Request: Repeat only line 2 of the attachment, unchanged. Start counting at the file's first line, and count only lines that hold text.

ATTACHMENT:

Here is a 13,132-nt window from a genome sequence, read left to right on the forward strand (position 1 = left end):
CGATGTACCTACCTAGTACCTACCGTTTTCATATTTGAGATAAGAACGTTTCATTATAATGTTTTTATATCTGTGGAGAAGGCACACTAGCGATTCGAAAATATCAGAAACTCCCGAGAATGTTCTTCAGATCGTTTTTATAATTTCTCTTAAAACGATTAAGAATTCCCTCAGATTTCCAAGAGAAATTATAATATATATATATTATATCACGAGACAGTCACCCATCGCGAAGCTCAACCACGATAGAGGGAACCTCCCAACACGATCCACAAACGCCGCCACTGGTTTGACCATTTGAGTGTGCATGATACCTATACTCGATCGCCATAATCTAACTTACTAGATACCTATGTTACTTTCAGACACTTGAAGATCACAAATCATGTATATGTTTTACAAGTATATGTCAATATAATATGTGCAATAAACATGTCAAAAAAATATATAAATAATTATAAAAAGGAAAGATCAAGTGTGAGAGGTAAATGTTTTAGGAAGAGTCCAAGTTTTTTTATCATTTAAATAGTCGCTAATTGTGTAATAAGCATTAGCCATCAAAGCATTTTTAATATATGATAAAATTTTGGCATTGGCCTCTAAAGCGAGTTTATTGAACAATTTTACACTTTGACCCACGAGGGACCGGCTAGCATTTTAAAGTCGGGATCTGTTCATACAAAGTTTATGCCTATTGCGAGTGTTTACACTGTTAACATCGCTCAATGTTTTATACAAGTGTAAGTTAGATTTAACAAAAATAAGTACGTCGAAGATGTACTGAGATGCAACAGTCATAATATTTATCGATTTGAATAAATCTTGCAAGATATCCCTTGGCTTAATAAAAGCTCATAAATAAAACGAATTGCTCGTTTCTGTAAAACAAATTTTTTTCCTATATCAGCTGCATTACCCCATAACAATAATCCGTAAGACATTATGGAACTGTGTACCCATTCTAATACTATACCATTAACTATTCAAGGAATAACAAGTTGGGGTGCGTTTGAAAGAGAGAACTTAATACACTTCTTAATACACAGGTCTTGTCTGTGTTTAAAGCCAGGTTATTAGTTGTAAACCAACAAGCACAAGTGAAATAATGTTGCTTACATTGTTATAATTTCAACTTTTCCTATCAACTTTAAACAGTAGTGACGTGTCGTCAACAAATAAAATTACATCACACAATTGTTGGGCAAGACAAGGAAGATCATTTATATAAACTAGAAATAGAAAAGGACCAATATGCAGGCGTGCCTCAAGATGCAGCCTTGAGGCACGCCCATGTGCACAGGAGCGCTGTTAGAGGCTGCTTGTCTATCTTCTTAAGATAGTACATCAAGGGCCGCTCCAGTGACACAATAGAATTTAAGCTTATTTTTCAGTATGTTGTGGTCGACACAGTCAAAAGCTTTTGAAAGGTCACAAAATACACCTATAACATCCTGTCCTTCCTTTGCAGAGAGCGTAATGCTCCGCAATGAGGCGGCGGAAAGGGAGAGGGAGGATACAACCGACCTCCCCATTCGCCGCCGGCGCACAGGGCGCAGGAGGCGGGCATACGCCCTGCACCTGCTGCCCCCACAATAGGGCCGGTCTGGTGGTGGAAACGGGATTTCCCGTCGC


CGATGTACCTACCTAGTACCTACCGTTTTCATATTTGAGATAAGAACGTTTCATTATAATGTTTTTATATCTGTGGAGAAGGCACACTAGCGATTCGAAAATATCAGAAACTCCCGAGAATGTTCTTCAGATCGTTTTTATAATTTCTCTTAAAACGATTAAGAATTCCCTCAGATTTCCAAGAGAAATTATAATATATATATATTATATCACGAGACAGTCACCCATCGCGAAGCTCAACCACGATAGAGGGAACCTCCCAACACGATCCACAAACGCCGCCACTGGTTTGACCATTTGAGTGTGCATGATACCTATACTCGATCGCCATAATCTAACTTACTAGATACCTATGTTACTTTCAGACACTTGAAGATCACAAATCATGTATATGTTTTACAAGTATATGTCAATATAATATGTGCAATAAACATGTCAAAAAAATATATAAATAATTATAAAAAGGAAAGATCAAGTGTGAGAGGTAAATGTTTTAGGAAGAGTCCAAGTTTTTTTATCATTTAAATAGTCGCTAATTGTGTAATAAGCATTAGCCATCAAAGCATTTTTAATATATGATAAAATTTTGGCATTGGCCTCTAAAGCGAGTTTATTGAACAATTTTACACTTTGACCCACGAGGGACCGGCTAGCATTTTAAAGTCGGGATCTGTTCATACAAAGTTTATGCCTATTGCGAGTGTTTACACTGTTAACATCGCTCAATGTTTTATACAAGTGTAAGTTAGATTTAACAAAAATAAGTACGTCGAAGATGTACTGAGATGCAACAGTCATAATATTTATCGATTTGAATAAATCTTGCAAGATATCCCTTGGCTTAATAAAAGCTCATAAATAAAACGAATTGCTCGTTTCTGTAAAACAAATTTTTTTCCTATATCAGCTGCATTACCCCATAACAATAATCCGTAAGACATTATGGAACTGTGTACCCATTCTAATACTATACCATTAACTATTCAAGGAATAACAAGTTGGGGTGCGTTTGAAAGAGAGAACTTAATACACTTCTTAATACACAGGTCTTGTCTGTGTTTAAAGCCAGGTTATTAGTTGTAAACCAACAAGCACAAGTGAAATAATGTTGCTTACATTGTTATAATTTCAACTTTTCCTATCAACTTTAAACAGTAGTGACGTGTCGTCAACAAATAAAATTACATCACACAATTGTTGGGCAAGACAAGGAAGATCATTTATATAAACTAGAAATAGAAAAGGACCAATATGCAGGCGTGCCTCAAGATGCAGCCTTGAGGCACGCCCATGTGCACAGGAGCGCTGTTAGAGGCTGCTTGTCTATCTTCTTAAGATAGTACATCAAGGGCCGCTCCAGTGACACAATAGAATTTAAGCTTATTTTTCAGTATGTTGTGGTCGACACAGTCAAAAGCTTTTGAAAGGTCACAAAATACACCTATAACATCCTGTCCTTCCTTTGCAGAGAGCGTAATGCTCCGCAATGAGGCGGCGGAAAGGGAGAGGGAGGATACAACCGACCTCCCCATTCGCCGCCGGCGCACAGGGCGCAGGAGGCGGGCATACGCCCTGCACCTGCTGCCCCCACAATAGGGCCGGTCTGGTGGTGGAAACGGGATTTCCCGTCGC